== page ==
J.P. and a component of a new municipal technology strategic plan-
ning process being undertaken by the Division of Information Tech-
nology, which is, examining opportunities for re-engineering city op-
erations to optimize operating efficiencies and provide better'ser-
vice and information delivery.
Mayor Green believes that the capital city can and should be
in the forefront of the very latest developments in technology.
The Mayor, who also chairs the Management Information Sys-
tems Committee of Council, says that his committee is well aware
of the profound impact that information technology is having on
the daily lives of residents of Georgetown and Guyana with the
emergence of the internet, e-mail. PDA's and wireless technology.
He said the Committee is firmly of the view that it presents
the municipality with an opportunity to provide residents, busi-
nesses. institutions and visitors with access to information and ser-
vices online.
The Mayor indicated his council's recognition of the power
of information technology to achieve their operational goals
as well as the ever-changing financial and service delivery chal-
lenges, and will be seeking to use it to improve internal and
external communications with customers, ensure the privacy
and security of sensitive information, implement transaction
services and develop electronic commerce capabilities.


Platforms for


SN:.


(From page nine)

table crucible of growing disaster risk, but where an important
number of regional and national bodies stand ready to bring their
expertise to the table whilst managing to avoid duplication, par-
alleling and overlapping of initiatives.
This cooperation will allow all counties in the Greater Car-
ibbean to, among many other things, establish systems to moni-
tor and report on their risk profiles and on the implementation
of the Hyogo Framework, including best practice codes, verifi-
able indicators, benchmarks and targets, in order to guide ac-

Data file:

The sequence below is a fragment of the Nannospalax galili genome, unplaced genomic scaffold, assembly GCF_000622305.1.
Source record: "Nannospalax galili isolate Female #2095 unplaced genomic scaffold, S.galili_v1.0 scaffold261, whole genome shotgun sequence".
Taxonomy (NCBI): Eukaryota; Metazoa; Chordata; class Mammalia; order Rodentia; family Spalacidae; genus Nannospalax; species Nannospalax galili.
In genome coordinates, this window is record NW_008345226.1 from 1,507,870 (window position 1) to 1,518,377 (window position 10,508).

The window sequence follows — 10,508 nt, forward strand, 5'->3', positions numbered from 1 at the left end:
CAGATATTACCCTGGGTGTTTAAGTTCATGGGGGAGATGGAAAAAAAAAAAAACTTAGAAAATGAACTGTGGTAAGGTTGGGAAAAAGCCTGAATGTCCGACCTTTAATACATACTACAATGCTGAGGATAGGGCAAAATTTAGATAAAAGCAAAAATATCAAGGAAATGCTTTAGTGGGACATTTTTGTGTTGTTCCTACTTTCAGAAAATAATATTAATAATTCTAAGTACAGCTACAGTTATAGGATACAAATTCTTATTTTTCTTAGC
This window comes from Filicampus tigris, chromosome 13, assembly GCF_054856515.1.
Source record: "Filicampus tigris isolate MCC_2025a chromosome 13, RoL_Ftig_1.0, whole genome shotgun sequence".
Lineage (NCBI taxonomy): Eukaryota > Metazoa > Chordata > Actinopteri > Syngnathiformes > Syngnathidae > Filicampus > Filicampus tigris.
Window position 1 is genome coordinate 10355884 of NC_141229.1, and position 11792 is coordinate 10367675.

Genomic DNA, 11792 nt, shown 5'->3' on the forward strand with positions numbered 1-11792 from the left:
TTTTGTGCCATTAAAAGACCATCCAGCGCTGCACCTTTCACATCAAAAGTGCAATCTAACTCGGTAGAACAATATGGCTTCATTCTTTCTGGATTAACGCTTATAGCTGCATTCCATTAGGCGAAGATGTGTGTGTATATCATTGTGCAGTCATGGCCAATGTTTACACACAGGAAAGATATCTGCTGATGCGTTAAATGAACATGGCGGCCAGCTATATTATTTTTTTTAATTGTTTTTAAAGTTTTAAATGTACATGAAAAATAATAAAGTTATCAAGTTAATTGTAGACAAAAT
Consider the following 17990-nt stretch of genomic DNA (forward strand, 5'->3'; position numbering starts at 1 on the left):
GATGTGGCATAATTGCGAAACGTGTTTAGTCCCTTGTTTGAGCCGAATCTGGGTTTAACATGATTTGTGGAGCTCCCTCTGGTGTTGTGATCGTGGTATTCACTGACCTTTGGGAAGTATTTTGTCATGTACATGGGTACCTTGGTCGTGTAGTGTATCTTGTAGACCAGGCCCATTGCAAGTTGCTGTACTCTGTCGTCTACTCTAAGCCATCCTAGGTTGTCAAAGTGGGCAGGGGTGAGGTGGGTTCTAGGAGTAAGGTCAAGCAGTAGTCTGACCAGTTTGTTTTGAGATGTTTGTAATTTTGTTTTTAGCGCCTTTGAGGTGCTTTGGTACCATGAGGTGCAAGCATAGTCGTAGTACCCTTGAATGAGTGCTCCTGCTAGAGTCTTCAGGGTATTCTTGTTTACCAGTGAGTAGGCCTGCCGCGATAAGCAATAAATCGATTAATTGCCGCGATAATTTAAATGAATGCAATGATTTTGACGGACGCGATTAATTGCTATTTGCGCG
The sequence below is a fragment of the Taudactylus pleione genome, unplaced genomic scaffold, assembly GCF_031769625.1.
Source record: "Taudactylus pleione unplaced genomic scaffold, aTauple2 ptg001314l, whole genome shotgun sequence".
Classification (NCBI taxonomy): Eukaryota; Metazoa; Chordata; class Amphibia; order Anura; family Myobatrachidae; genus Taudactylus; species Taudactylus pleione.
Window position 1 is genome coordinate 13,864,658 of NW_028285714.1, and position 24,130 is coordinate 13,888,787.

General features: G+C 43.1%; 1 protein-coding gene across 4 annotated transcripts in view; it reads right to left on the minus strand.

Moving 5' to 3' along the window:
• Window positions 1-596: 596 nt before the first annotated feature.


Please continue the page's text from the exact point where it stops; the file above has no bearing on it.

tion and improve accountability for results. The most impor-
tant regional effort towards this goal will be the Greater Carib-
bean conference on disaster reduction to be held in Haiti from
14-16 November 2007 which was officially announced by the
Haitian Delegation in Geneva.
The purpose of the conference is to exchange experiences,
lessons learnt and best practices in the areas of natural disaster
risk reduction. mitigation and recovery within the region. as well
as determine reas of intra-regional co-operation in all three ar-
eas. which will inform a Plan of Action for regional Coopera-
tion in the Greater Caribbean to be adopted by the meeting.
Mr. LMu Carpio is the Director of Transport-and Natural
Disasters of the Association of Caribbean States.
The views expressed are not necessarily the official
views of the ACS. Feedback can be sent to: mail@acs-
aec.org


A well-established construction company in Trinidad
requires suitably qualified or experienced individuals to
fill the following positions:


* PROJECT ENGINEERS

* AUTOCAD TECHNICIANS

* CONCRETE & DUMP TRUCK DRIVERS

* EXCAVATOR, BACKHOE &

BULLDOZER OPERATORS

DIESEL MECHANICS

All applicants must have Police Clearance. Drivers
should have a minimum of two (2) years experience with
above machinery. To apply for the above vacancies email
or call to drop off your curriculum vitae to:

E-mail to:
shelwood_2000@yahoo.com or hrmanager@rhltt.com

Tel:617 2510 or 227 3562 (Guyana)

Applications to reach no later than June 27, 2007.


...~..,.;.:....-






Li
11


SUNDAY CHRONICLE June 24, 2007


Succeeding

A


By Peter !kbi


IKaaplan and Norton oi I lihe
lbalanced scorecard. Piier
llc!!h analyses thli ;iiagc-old
fi1ii oli',iin. ho do i on sitc-
c'tssl',, ll] inifplcinii' lt ur
organisatiolln's strate-'. And
ponders if' business align-.
menll could be the' aInsI. ur
11 is the age-old story. a Ian-
lastic idea in principle but
poorly implemented. Gelling
business strategy to work and
deliver the results it promises is
something that many
organizations struggle with. The
causes are as multiple as the
proposed solutions.
The chain of command
from boardroom to marketplace
is lengthy, and along the way
strategic intent can be distorted.
li fective strategy implemninta-
tion,. business management and
coL porate governance depend on
everyone having a clear under-
standing of what tlhe
organisation needs, to deliver,
how they can contribute, and
how their contribution will be
recognized and ultimlately re-
warded.
In today's world. all
organizations need to change
rapidly and effectively, identify-
ing and exploiting synergies be-
tween. their component units,
continually optimising their use
of resources and allowing em-
ployces to realise their poten-
tial. To try to achieve this most


i ainisatlioi's locuI ,
-iu\ciicnl of operaii
sinsc I IattaI eXLe.i ,
I~li~iisncs lnlallaelnelt',


What is bus'-
alignment
So hto does hs. i;
micnl address these is,, lisi-
ness alignment seeks ,plil
ild) align everyone ,.' C.e1'
thing inside and on! th';, lic
organisati o on a sintic et ol
corporate goals, therefpi c deli\-
ering these goals more quickly.
more effectively and at a lower
cost.
Many approaches make
these sorts of claims, but hows
things are done affects their ef-
fectiveness. Business alignment
differs from other approaches in
the way it achieves these re-
sults.
First, business alignienit
starts from the future \ here